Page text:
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10 Emerging Technologies That Will Change Your World

(Page 5 of 11)

Bayesian Machine Learning

When a computer scientist publishes genetics papers, you might think it would raise colleagues’ eyebrows. But Daphne Koller’s research using a once obscure branch of probability theory called Bayesian statistics is generating more excitement than skepticism. The Stanford University associate professor is creating programs that, while tackling questions such as how genes function, are also illuminating deeper truths about the long-standing computer science conundrum of uncertainty-learning patterns, finding causal relationships, and making predictions based on inevitably incomplete knowledge of the real world. Such methods promise to advance the fields of foreign-language translation, microchip manufacturing, and drug discovery, among others, sparking a surge of interest from Intel, Microsoft, Google, and other leading companies and universities.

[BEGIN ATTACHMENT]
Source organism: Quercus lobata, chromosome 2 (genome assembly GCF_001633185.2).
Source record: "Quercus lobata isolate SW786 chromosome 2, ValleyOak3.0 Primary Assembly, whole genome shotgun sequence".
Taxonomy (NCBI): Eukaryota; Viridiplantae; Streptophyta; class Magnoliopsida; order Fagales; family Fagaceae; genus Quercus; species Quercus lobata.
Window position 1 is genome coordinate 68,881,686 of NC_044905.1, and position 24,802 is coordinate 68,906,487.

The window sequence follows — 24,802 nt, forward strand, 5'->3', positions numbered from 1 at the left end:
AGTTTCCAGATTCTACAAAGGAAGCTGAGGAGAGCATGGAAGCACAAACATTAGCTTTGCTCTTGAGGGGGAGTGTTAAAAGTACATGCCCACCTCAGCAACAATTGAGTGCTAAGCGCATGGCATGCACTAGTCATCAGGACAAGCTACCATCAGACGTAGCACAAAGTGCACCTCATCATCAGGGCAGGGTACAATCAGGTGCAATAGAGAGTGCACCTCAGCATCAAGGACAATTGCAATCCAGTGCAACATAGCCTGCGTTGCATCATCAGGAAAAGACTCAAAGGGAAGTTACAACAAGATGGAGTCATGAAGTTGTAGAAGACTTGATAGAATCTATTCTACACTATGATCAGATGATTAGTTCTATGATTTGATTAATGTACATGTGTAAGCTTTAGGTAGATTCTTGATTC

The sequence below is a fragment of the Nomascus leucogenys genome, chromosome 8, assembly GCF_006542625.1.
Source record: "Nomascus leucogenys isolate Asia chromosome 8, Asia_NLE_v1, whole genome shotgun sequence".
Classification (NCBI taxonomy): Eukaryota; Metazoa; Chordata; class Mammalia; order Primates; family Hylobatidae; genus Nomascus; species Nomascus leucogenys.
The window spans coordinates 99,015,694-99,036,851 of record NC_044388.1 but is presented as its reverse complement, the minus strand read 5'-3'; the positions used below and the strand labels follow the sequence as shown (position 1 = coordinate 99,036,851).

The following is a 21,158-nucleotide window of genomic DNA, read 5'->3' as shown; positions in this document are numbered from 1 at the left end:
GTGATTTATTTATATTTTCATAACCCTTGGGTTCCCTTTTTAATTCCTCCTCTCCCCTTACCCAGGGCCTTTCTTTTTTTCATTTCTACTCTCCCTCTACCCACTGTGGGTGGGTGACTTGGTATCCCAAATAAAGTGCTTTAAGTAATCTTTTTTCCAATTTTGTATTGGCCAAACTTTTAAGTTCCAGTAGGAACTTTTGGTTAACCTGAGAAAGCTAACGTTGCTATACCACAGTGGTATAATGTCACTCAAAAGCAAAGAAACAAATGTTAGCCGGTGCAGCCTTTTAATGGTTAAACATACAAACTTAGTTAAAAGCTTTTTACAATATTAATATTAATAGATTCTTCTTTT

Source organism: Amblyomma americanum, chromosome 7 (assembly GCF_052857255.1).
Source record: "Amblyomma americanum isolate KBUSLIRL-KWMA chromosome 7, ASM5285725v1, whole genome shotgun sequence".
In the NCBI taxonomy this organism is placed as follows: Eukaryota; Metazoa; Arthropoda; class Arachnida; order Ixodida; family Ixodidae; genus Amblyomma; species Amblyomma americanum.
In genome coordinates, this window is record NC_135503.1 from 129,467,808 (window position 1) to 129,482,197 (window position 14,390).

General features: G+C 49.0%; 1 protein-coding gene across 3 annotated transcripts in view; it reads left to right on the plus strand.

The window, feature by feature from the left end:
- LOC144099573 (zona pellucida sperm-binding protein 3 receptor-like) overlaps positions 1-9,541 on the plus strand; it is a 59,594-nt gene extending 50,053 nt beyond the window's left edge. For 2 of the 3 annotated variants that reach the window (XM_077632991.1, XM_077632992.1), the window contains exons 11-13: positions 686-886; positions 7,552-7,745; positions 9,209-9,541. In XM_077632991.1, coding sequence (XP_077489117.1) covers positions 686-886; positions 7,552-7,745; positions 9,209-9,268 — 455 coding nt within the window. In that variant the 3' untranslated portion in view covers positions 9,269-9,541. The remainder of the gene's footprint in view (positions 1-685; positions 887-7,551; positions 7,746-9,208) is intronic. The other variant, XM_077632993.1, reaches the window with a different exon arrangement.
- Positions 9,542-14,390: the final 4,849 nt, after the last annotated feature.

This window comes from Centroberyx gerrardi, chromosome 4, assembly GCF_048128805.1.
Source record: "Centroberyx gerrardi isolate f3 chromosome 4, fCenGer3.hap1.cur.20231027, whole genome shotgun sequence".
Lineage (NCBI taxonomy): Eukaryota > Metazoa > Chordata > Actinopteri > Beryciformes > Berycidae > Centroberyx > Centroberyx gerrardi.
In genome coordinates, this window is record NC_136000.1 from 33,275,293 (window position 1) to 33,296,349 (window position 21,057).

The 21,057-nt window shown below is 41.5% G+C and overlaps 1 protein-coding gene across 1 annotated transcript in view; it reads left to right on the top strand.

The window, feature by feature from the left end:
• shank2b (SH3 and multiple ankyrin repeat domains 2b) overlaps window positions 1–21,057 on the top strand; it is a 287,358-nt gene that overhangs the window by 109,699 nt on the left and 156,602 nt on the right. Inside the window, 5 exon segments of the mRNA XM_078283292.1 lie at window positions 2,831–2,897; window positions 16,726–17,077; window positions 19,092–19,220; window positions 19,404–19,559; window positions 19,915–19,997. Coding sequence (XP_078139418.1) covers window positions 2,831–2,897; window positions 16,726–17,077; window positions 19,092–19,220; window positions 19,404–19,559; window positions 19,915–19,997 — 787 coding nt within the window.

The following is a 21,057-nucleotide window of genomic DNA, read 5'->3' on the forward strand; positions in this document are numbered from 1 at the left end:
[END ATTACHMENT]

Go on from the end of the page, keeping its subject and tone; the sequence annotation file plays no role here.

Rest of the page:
How does an idea conceived by an 18th-century minister (Thomas Bayes) help modern computer science? Unlike older approaches to machine reasoning, in which each causal connection (“rain makes grass wet”) had to be explicitly taught, programs based on probabilistic approaches like Bayesian math can take a large body of data (“it’s raining,” “the grass is wet”) and deduce likely relationships, or “dependencies,” on their own. That’s crucial because many decisions programmers would like to automate-say, personalizing search engine results according to a user’s past queries-can’t be planned in advance; they require machines to weigh unforeseen combinations of evidence and make their best guesses. Says Intel research director David Tennenhouse, “These techniques are going to impact everything we do with computers-from user interfaces to sensor data processing to data mining.”

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